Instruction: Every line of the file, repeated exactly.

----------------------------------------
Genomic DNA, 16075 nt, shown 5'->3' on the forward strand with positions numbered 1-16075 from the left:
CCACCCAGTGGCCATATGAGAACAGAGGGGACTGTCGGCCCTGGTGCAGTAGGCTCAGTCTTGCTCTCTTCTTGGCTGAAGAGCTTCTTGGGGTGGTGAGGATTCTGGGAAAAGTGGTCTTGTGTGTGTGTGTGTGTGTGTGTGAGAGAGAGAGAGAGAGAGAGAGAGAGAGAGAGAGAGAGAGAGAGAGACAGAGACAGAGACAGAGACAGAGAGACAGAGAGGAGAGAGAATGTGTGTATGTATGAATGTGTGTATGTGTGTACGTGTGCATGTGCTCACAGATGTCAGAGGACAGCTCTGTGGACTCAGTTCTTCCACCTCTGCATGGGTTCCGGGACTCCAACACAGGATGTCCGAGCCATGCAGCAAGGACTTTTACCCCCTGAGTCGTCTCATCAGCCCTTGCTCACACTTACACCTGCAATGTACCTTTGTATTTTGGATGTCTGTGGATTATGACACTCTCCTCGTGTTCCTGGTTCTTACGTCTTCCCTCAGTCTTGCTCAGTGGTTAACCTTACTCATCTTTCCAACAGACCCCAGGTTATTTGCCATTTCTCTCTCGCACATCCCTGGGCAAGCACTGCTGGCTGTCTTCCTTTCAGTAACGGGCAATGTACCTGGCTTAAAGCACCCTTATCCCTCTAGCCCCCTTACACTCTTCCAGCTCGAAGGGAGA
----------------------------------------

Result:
Genomic DNA, 16075 nt, shown 5'->3' on the forward strand with positions numbered 1-16075 from the left:
CCACCCAGTGGCCATATGAGAACAGAGGGGACTGTCGGCCCTGGTGCAGTAGGCTCAGTCTTGCTCTCTTCTTGGCTGAAGAGCTTCTTGGGGTGGTGAGGATTCTGGGAAAAGTGGTCTTGTGTGTGTGTGTGTGTGTGTGTGAGAGAGAGAGAGAGAGAGAGAGAGAGAGAGAGAGAGAGAGAGAGAGACAGAGACAGAGACAGAGACAGAGAGACAGAGAGGAGAGAGAATGTGTGTATGTATGAATGTGTGTATGTGTGTACGTGTGCATGTGCTCACAGATGTCAGAGGACAGCTCTGTGGACTCAGTTCTTCCACCTCTGCATGGGTTCCGGGACTCCAACACAGGATGTCCGAGCCATGCAGCAAGGACTTTTACCCCCTGAGTCGTCTCATCAGCCCTTGCTCACACTTACACCTGCAATGTACCTTTGTATTTTGGATGTCTGTGGATTATGACACTCTCCTCGTGTTCCTGGTTCTTACGTCTTCCCTCAGTCTTGCTCAGTGGTTAACCTTACTCATCTTTCCAACAGACCCCAGGTTATTTGCCATTTCTCTCTCGCACATCCCTGGGCAAGCACTGCTGGCTGTCTTCCTTTCAGTAACGGGCAATGTACCTGGCTTAAAGCACCCTTATCCCTCTAGCCCCCTTACACTCTTCCAGCTCGAAGGGAGA